North Seattle Neighborhood Greenway & School Safety Project
Creating a network of family-friendly residential streets
February 27, 2017
We've been working with community members from Crown Hill, Greenwood, Licton Springs, and Northgate since summer 2016 to select a route for a new east-west neighborhood greenway to be built in 2018.
Seattle Public Schools is redeveloping the Wilson-Pacific school site into new elementary, K-8, and middle schools that will open in 2017, and we're planning to build a pedestrian and bicycle bridge for the Northgate Link light rail station scheduled to open in 2021.
Before the new schools open and in preparation for the new bridge, we're prioritizing this neighborhood greenway and school safety project to make North Seattle transportation safer for everyone – whether you're walking, driving, biking, taking transit, or moving goods.
What we heard
Hundreds of people gave feedback on our project through public meetings, site visits with community members, an online survey, and direct communications. We heard a lot of requests for a neighborhood greenway with:
We also heard that people wanted to use the neighborhood greenway to reach:
Most promising route
See the map above for the most promising route and proposed Safe Routes to School neighborhood greenway connections.
The most promising route was selected after listening to the neighborhood, reviewing the existing plans, and analyzing the data. The selected route avoids the steepest hills and prioritizes streets with lower vehicle speeds and volumes. It also connects people to the destinations we heard were most important.
All our neighborhood greenway streets will include speed humps, prioritize people walking and biking, and improve crossings of busy streets.
We're proposing measures to reduce cut through traffic in your neighborhood and enhance safety for people crossing busy streets. At the intersections of N 100th St & Greenwood Ave N and N 92nd St & Aurora Ave N we're proposing:
The neighborhood greenway will bring people to popular destinations:
We're building a network of neighborhood greenways in North Seattle and across the city. Neighborhood greenways are safer, calmer residential streets for you, your family, neighbors, and customers. On streets with low car volumes and speeds, a greenway can:
Neighborhood greenways are not car-free zones or bike lane projects and have minimal, if any, on-street parking impacts.
Our North Seattle Greenway & School Safety Project and Neighborhood Street Fund projects include multiple project elements built over the next two years:
Our project came from city planning efforts and community requests. People who live in north Seattle neighborhoods and participate in community advocacy for have asked for safer streets and better connections. Requests have come in for a new crossing signal for Aurora Ave N at N 92nd St and neighborhood greenways that could use NW/N 92nd St in anticipation of the new schools opening, as well as N 100th St as a walk and bike connection to the future Northgate Pedestrian & Bicycle Bridge. N 100th St has also been identified by the community as a priority street for transportation improvements to help people walk and bike and calm traffic.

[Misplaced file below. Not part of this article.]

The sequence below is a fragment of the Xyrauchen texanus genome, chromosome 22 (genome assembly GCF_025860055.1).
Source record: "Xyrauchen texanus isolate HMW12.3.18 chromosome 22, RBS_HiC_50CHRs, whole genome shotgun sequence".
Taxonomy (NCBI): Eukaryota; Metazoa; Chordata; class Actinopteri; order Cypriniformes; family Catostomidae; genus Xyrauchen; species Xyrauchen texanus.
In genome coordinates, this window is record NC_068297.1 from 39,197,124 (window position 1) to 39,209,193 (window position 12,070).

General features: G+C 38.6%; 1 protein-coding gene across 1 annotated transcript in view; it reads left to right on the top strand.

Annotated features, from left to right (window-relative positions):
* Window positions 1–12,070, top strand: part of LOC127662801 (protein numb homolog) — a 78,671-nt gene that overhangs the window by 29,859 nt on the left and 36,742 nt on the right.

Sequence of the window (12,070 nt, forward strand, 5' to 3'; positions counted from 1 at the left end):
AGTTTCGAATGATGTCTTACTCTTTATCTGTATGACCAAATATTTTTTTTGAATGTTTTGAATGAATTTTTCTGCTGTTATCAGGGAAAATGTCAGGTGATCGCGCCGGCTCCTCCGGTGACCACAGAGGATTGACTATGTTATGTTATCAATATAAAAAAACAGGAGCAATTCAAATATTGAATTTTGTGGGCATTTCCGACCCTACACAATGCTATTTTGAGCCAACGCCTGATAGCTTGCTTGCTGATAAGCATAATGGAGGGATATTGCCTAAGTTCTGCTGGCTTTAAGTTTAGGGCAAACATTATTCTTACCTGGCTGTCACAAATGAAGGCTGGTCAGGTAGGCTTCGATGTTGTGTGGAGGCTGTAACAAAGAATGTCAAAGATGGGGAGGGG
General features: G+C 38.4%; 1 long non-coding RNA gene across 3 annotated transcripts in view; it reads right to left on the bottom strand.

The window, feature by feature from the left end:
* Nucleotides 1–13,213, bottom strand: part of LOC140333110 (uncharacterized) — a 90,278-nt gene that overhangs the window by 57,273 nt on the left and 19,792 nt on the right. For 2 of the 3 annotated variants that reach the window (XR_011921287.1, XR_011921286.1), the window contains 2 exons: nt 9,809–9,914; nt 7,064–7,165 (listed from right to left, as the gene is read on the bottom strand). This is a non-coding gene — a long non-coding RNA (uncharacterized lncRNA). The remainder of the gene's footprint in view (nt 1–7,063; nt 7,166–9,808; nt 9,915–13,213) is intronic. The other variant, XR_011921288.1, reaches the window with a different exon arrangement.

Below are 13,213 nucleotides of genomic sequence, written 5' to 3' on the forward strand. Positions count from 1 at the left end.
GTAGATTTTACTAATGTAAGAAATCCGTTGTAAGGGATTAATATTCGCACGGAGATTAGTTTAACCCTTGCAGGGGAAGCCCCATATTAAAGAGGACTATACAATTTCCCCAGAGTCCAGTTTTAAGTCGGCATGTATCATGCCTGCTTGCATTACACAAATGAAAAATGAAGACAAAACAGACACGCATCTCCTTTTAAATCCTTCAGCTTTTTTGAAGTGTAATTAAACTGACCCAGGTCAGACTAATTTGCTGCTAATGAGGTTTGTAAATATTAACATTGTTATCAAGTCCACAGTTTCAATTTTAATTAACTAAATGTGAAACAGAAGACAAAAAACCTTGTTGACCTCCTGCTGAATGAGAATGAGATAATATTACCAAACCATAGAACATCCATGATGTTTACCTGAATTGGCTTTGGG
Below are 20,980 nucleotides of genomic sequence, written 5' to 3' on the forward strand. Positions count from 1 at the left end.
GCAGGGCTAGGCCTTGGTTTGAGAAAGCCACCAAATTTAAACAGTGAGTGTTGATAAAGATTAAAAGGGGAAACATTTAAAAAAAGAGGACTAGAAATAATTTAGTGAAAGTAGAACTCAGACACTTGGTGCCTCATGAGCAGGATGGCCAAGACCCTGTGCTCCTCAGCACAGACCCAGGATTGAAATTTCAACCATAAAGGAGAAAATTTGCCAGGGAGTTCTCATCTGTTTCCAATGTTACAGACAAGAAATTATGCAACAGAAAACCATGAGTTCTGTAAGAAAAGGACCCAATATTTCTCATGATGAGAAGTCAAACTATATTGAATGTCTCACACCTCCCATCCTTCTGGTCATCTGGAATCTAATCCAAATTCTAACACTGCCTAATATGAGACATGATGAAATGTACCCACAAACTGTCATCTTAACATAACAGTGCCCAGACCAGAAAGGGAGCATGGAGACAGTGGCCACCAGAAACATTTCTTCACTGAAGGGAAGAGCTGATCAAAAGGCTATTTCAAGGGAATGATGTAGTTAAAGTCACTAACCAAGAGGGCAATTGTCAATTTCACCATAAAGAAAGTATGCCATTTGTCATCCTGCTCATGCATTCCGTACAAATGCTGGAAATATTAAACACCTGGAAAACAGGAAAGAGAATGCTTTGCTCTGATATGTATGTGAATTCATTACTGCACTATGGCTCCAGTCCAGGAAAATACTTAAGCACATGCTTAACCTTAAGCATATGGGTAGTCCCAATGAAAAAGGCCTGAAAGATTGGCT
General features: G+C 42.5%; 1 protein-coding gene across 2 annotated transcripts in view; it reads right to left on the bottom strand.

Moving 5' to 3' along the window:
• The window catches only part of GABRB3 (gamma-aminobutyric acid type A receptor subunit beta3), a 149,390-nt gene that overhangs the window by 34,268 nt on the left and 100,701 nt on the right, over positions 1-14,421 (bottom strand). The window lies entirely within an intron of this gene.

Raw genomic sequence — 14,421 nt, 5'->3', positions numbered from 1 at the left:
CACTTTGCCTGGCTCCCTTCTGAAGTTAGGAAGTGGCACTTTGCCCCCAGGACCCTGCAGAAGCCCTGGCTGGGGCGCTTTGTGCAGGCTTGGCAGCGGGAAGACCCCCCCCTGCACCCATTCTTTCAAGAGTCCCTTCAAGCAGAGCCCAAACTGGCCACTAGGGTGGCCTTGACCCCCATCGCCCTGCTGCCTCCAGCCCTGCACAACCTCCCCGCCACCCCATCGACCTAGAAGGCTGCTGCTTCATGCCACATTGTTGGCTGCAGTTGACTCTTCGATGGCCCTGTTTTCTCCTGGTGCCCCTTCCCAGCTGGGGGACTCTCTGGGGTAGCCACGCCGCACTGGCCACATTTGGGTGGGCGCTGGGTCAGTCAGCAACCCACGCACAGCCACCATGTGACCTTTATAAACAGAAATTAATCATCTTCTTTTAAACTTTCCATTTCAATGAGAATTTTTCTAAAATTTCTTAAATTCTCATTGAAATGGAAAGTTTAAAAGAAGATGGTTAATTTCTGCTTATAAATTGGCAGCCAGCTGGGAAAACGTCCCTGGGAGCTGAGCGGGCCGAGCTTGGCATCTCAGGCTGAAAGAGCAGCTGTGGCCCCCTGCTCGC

The Bicycle Master Plan (BMP) calls for a neighborhood greenway on NW/N 90th St in the southern part and N 100th St in the northern part of the community to meet up with the planned bridge across I-5. Protected bike lanes on N 92nd St were proposed in the BMP and then prioritized in our recent implementation plan.
The Neighborhood Street Fund program pays for transportation projects identified and prioritized by the community. Projects range from crossing improvements to creating unique public spaces. They're typically between $100,000 and $1 million. Our neighborhood greenway work has been closely coordinated with the Neighborhood Street Fund's 2018 projects in the area: Holman Rd NW and 13th Ave NW Signal and Aurora Ave N Corridor Improvements.
Our Safe Routes to School program works with families and community members, transportation department colleagues working on projects, and the school district to develop action plans and prioritize projects.
Our Safe Routes to School is funding crossing improvements at 15th Ave NW and NW 92nd St at Whitman Middle School, NW 80th St and 1st Ave NW at Greenwood Elementary School, and the Safe Routes to School Connections providing neighborhood greenway routes shown on the map above to both school on 1st Ave NW and the new schools at the Wilson-Pacific site: Eagle Staff Middle School, Cascadia Elementary School, and Licton Springs K-8 School.
In addition, we're planning a Safe Routes to School safety campaign for the new schools:
Making Seattle streets safer brings us closer to our Vision Zero goal of ending traffic deaths and serious injuries by 2030.
Currently, residents going east-west in this area have to cross transportation barriers, including Holman Rd NW, 8th Ave NW, Greenwood Ave N, Aurora Ave N, and I-5. These barriers can discourage children and parents from thinking walking and biking to school is a viable transportation option. Increasing the number of children who walk and bike to school has been shown to improve children's health and reduce traffic congestion at schools.
Approved by voters in 2015, the 9-year, $930 million Levy to Move Seattle provides funding to improve safety for all travelers, maintain our streets and bridges, and invest in reliable, affordable travel options for a growing city. Learn more at www.seattle.gov/LevytoMoveSeattle.